My bedtime reading lately has been The Future Once Happened Here, Fred Siegel’s brilliant account of how liberal social policy destroyed America’s cities. Siegel’s book was a major resource for Chapter 8 of Donkey Cons, and is full of insights on the development of our contemporary attitudes about poverty, race and crime. On page 58 of his book, Siegel writes about “a cultural shift” that occurred in the 1960s:

“[O]lder ideas about shame were starting to be replaced by a new concern for self-esteem. Christopher Lasch wrote that formerly “shame was the fate of those whose conduct fell short of cherished ideals.” But in the 1960s, the new age of moral deregulation and therapeutic ethics, shame came to refer to whatever prevents us from feeling good about ourselves.”

Am I the only one who sees the Trayvon Martin carnival in this context? Liberals have turned the case into a sort of public festival, a self-congratulatory celebration of their own moral superiority. And they have arranged the symbolic elements of the narrative so that to criticize them — the shameless media moralizers — is to become implicated in George Zimmerman’s presumed guilt.

They are using the corpse of Trayvon Martin as a human shield to conceal their ideological agenda and protect themselves against criticism.

A shift from shame to self-esteem occurred primarily in middle class families, the kind that can be seen parading their white children in hoodies holding up “I am Trayvon” signs.  They are the ones who use Trayvon’s death as a “public festival” of their “moral superiority”.  They also teach their own kids to avoid unnecessary violent confrontations.  Their culture is run on guilt.

Trayvon Martin, on the other hand, is a product of a different environment.  His tweets offer a clue:

F*** a b***.  Any b***.  who you want? take yo pick. but you gone have to take yo time.


Lol so Daisha think she a boss cause she walked in class late 2day. …. I do dat everyday

He’s very much full of pride, only he’s proud of something that should be a source of shame.  It’s probably his misguided pride that eventually led him into the confrontation with George Zimmerman.  How subversive it is that sanctimonious white families stoke the fire of wounded pride in black children!  They are working to make sure that countless young black men will lose their lives — to other blacks, to Hispanics, to whites or anyone else, really.


March 26, 2012

The VAWA Extention Battle (PARTIAL NUDITY)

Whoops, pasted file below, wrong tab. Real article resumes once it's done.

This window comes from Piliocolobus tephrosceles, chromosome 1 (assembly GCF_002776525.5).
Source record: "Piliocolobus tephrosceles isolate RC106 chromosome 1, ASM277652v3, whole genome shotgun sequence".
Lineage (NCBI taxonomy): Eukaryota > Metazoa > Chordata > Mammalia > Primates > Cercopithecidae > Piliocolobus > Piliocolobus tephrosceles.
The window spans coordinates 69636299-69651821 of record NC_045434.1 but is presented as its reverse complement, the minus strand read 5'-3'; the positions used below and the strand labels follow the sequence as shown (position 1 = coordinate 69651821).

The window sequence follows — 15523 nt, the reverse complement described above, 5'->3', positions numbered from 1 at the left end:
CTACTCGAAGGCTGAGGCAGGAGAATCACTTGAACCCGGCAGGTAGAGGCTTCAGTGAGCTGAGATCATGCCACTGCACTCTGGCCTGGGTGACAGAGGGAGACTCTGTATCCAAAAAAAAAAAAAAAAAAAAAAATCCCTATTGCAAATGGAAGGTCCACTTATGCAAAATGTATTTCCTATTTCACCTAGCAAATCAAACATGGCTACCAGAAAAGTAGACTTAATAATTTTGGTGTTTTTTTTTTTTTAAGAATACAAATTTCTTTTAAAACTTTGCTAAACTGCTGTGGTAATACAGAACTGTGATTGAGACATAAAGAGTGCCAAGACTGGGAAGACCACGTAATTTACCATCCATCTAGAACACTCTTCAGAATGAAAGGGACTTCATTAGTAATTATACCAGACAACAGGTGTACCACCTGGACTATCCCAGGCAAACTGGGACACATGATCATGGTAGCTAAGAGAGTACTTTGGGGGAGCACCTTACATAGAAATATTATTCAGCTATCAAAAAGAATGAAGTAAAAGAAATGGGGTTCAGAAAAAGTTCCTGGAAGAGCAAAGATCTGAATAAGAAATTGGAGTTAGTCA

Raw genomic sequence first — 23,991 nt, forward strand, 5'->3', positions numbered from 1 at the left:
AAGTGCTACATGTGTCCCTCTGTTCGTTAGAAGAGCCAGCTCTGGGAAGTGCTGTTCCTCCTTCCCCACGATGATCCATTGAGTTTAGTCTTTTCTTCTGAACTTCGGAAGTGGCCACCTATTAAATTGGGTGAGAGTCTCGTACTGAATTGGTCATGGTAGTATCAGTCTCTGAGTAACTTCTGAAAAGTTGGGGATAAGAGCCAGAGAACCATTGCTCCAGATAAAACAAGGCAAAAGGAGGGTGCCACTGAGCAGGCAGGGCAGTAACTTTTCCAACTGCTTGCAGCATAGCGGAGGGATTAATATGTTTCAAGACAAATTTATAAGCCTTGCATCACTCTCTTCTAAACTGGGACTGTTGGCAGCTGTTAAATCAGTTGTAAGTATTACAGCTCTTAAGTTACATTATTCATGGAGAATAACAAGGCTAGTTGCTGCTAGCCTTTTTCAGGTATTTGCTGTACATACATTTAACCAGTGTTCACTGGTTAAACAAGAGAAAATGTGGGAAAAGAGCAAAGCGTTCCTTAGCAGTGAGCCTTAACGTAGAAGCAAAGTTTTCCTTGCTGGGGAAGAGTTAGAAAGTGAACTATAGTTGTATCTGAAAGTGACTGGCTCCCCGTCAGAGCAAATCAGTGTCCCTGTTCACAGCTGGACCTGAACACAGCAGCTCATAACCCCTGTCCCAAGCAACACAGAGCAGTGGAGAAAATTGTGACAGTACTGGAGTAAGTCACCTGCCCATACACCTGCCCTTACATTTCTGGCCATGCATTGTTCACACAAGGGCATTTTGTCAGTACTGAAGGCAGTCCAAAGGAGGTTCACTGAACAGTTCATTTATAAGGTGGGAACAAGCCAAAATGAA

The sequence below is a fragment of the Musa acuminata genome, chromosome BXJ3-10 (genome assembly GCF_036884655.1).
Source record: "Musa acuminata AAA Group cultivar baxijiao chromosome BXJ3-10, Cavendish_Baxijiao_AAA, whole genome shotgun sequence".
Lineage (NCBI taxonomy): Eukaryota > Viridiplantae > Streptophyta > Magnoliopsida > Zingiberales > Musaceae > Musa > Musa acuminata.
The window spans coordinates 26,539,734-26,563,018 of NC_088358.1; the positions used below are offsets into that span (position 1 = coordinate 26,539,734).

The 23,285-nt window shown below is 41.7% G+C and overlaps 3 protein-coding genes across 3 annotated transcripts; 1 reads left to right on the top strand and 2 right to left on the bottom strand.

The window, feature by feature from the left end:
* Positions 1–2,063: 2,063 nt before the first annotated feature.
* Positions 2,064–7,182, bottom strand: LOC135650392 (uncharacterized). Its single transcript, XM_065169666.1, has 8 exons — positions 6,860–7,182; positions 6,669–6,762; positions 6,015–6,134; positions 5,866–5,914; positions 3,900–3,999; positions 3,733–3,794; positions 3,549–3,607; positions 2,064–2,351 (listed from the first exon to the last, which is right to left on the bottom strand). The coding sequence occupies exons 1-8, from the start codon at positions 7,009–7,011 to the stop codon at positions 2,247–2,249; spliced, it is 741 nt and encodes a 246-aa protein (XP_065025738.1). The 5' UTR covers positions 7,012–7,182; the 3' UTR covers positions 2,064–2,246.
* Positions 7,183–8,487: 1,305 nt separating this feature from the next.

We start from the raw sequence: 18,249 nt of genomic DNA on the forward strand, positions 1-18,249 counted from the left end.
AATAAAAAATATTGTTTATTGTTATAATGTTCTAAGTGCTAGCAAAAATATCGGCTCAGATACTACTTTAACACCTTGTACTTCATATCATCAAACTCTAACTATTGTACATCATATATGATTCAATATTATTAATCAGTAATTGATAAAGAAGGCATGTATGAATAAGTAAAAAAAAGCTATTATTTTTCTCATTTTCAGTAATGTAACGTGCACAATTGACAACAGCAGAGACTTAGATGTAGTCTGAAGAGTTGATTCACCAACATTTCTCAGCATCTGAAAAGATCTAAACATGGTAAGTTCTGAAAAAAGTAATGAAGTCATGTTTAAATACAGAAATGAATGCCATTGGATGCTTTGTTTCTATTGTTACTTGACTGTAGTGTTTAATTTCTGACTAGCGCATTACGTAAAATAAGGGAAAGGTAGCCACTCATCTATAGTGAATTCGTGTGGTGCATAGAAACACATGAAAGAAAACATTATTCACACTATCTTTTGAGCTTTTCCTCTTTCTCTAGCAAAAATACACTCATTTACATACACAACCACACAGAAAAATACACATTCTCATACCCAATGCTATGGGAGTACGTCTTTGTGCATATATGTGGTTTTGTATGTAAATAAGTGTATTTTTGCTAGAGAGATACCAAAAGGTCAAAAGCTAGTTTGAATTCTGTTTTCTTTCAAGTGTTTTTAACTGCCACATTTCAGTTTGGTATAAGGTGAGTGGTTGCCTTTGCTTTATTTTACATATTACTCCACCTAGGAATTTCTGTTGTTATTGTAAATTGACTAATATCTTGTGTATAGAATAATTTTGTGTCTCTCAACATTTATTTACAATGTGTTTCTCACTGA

Filed under: feminism, politics — Tags: , , , , — edge of the sandbox @ 2:23 pm

This one should be a no-brainier, but it’s not.  Here is Jenny Erikson on re-authorization of Violence Against Women Act, or VAWA which the Senate Democrats are trying to speed thorough, but Republicans stalling:

Republicans trying to stall VAWA are bound to come off looking like jerks. Why do you hate womyn, Mitch McConnell? Why won’t you help these poor battered ladies escape their abusers, Chuck Grassley? What is wrong with you guys?

There’s nothing wrong with Republican Senators that don’t support VAWA, there’s something wrong with the legislation. Originally passed in 1994, the act has had bipartisan support through two 6-year reauthorizations, but this time around it contains new provisions and fails to protect against potential fraud and abuse.

The new legislation, sponsored by Vermont Democratic Sen. Patrick Leahy, would create 5,000 additional “U-visas,” which are awarded to both legal and illegal immigrants who aid in criminal investigations. Except that people who apply for these visas don’t actually have to ever assist law enforcement. So an immigrant facing deportation could just apply for a U-visa. What does that have to do with helping battered women?

Another section of the bill invites marriage fraud. Most everyone knows that the quickest route to American citizenship is to marry an American citizen … heck, they’ve made movies based on this “marriage of convenience” premise. Normally, the foreign spouse has to rely on their American partner to file the paperwork, but in cases of abuse, the petitioner may file for themselves with a VAWA Self-Petition. I’d like to think that no one would ever falsely claim to be abused in order to get a visa, but it’s a well-documented fact that sometimes people suck.

VAWA is an example, albeit a small one, of the irrationality of our immigration policy.  When women who marry American citizens are admitted to this country and processed for residency, they are given interviews and asked to prove that their relationship is real.  In other words, we already suspect that some of the women are here for the green cards, and we want to make sure they are not.

American citizenship is part of the appeal in great many of the cases.  Still, most women, including the notorious mail order brides, enjoy good relationships with their American spouses.  They make home and start families in this country, and even if their marriage did not begin with earth-shattering romance, they live happy, fulfilling lives together with their American husbands and children.

Unfortunately, things can go South, as they often do, whether or not the American man is married to a foreign woman.  VAWA assumes that it’s the promise of American citizenship is what keeps the woman in an abusive relationship, but real life is more complicated.